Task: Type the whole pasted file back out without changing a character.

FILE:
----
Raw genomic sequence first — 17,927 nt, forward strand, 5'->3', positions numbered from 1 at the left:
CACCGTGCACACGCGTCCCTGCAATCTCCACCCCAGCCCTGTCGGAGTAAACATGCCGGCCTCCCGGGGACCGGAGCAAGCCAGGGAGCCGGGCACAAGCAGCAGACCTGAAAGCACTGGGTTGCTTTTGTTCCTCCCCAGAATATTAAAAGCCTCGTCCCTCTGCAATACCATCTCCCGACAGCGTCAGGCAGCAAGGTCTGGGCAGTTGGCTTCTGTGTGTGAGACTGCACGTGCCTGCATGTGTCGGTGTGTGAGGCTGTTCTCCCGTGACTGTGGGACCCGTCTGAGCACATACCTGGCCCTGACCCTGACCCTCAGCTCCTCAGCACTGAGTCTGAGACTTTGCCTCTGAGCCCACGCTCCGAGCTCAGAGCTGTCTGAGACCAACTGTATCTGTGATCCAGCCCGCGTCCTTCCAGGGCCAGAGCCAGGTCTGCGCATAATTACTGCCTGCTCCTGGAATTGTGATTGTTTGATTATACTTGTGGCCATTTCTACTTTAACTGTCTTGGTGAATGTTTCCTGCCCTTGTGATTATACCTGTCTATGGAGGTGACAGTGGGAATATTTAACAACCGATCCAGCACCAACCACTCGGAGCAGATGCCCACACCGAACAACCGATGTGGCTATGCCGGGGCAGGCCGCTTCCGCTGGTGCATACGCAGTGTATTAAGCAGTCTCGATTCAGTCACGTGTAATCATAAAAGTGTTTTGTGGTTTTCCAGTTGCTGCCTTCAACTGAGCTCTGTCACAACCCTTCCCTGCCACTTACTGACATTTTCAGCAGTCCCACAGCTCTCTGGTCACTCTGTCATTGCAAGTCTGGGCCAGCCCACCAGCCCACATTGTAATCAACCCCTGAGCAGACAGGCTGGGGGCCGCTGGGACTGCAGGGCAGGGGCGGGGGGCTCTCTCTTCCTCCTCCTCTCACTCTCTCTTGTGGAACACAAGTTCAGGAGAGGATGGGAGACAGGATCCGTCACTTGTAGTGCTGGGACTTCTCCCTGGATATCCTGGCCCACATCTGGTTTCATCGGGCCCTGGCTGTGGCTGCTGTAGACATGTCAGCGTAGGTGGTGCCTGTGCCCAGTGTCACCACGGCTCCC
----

Raw genomic sequence first — 17,927 nt, forward strand, 5'->3', positions numbered from 1 at the left:
CACCGTGCACACGCGTCCCTGCAATCTCCACCCCAGCCCTGTCGGAGTAAACATGCCGGCCTCCCGGGGACCGGAGCAAGCCAGGGAGCCGGGCACAAGCAGCAGACCTGAAAGCACTGGGTTGCTTTTGTTCCTCCCCAGAATATTAAAAGCCTCGTCCCTCTGCAATACCATCTCCCGACAGCGTCAGGCAGCAAGGTCTGGGCAGTTGGCTTCTGTGTGTGAGACTGCACGTGCCTGCATGTGTCGGTGTGTGAGGCTGTTCTCCCGTGACTGTGGGACCCGTCTGAGCACATACCTGGCCCTGACCCTGACCCTCAGCTCCTCAGCACTGAGTCTGAGACTTTGCCTCTGAGCCCACGCTCCGAGCTCAGAGCTGTCTGAGACCAACTGTATCTGTGATCCAGCCCGCGTCCTTCCAGGGCCAGAGCCAGGTCTGCGCATAATTACTGCCTGCTCCTGGAATTGTGATTGTTTGATTATACTTGTGGCCATTTCTACTTTAACTGTCTTGGTGAATGTTTCCTGCCCTTGTGATTATACCTGTCTATGGAGGTGACAGTGGGAATATTTAACAACCGATCCAGCACCAACCACTCGGAGCAGATGCCCACACCGAACAACCGATGTGGCTATGCCGGGGCAGGCCGCTTCCGCTGGTGCATACGCAGTGTATTAAGCAGTCTCGATTCAGTCACGTGTAATCATAAAAGTGTTTTGTGGTTTTCCAGTTGCTGCCTTCAACTGAGCTCTGTCACAACCCTTCCCTGCCACTTACTGACATTTTCAGCAGTCCCACAGCTCTCTGGTCACTCTGTCATTGCAAGTCTGGGCCAGCCCACCAGCCCACATTGTAATCAACCCCTGAGCAGACAGGCTGGGGGCCGCTGGGACTGCAGGGCAGGGGCGGGGGGCTCTCTCTTCCTCCTCCTCTCACTCTCTCTTGTGGAACACAAGTTCAGGAGAGGATGGGAGACAGGATCCGTCACTTGTAGTGCTGGGACTTCTCCCTGGATATCCTGGCCCACATCTGGTTTCATCGGGCCCTGGCTGTGGCTGCTGTAGACATGTCAGCGTAGGTGGTGCCTGTGCCCAGTGTCACCACGGCTCCC